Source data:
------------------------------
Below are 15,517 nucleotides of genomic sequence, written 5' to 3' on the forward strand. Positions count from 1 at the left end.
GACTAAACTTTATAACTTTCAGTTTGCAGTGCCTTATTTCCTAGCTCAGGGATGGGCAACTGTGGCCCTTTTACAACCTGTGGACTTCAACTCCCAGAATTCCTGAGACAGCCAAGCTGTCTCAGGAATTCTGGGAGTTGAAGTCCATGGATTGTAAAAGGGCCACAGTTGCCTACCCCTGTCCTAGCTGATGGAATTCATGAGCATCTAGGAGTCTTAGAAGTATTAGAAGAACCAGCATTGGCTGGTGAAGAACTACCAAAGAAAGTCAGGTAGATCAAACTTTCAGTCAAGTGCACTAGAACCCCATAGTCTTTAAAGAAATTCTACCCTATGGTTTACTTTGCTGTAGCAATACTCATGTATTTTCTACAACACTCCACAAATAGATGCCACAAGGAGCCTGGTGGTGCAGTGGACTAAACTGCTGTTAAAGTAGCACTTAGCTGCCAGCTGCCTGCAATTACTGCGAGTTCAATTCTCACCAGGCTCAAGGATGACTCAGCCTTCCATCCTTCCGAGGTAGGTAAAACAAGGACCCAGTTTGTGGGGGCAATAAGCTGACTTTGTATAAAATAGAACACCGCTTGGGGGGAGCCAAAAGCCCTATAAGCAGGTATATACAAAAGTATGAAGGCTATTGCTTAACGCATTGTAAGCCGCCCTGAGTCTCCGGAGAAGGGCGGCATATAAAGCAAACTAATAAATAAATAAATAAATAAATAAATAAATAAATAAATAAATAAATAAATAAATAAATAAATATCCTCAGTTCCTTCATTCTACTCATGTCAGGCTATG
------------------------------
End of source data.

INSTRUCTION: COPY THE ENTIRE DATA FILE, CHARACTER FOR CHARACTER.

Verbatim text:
Below are 15,517 nucleotides of genomic sequence, written 5' to 3' on the forward strand. Positions count from 1 at the left end.
GACTAAACTTTATAACTTTCAGTTTGCAGTGCCTTATTTCCTAGCTCAGGGATGGGCAACTGTGGCCCTTTTACAACCTGTGGACTTCAACTCCCAGAATTCCTGAGACAGCCAAGCTGTCTCAGGAATTCTGGGAGTTGAAGTCCATGGATTGTAAAAGGGCCACAGTTGCCTACCCCTGTCCTAGCTGATGGAATTCATGAGCATCTAGGAGTCTTAGAAGTATTAGAAGAACCAGCATTGGCTGGTGAAGAACTACCAAAGAAAGTCAGGTAGATCAAACTTTCAGTCAAGTGCACTAGAACCCCATAGTCTTTAAAGAAATTCTACCCTATGGTTTACTTTGCTGTAGCAATACTCATGTATTTTCTACAACACTCCACAAATAGATGCCACAAGGAGCCTGGTGGTGCAGTGGACTAAACTGCTGTTAAAGTAGCACTTAGCTGCCAGCTGCCTGCAATTACTGCGAGTTCAATTCTCACCAGGCTCAAGGATGACTCAGCCTTCCATCCTTCCGAGGTAGGTAAAACAAGGACCCAGTTTGTGGGGGCAATAAGCTGACTTTGTATAAAATAGAACACCGCTTGGGGGGAGCCAAAAGCCCTATAAGCAGGTATATACAAAAGTATGAAGGCTATTGCTTAACGCATTGTAAGCCGCCCTGAGTCTCCGGAGAAGGGCGGCATATAAAGCAAACTAATAAATAAATAAATAAATAAATAAATAAATAAATAAATAAATAAATAAATAAATAAATAAATATCCTCAGTTCCTTCATTCTACTCATGTCAGGCTATG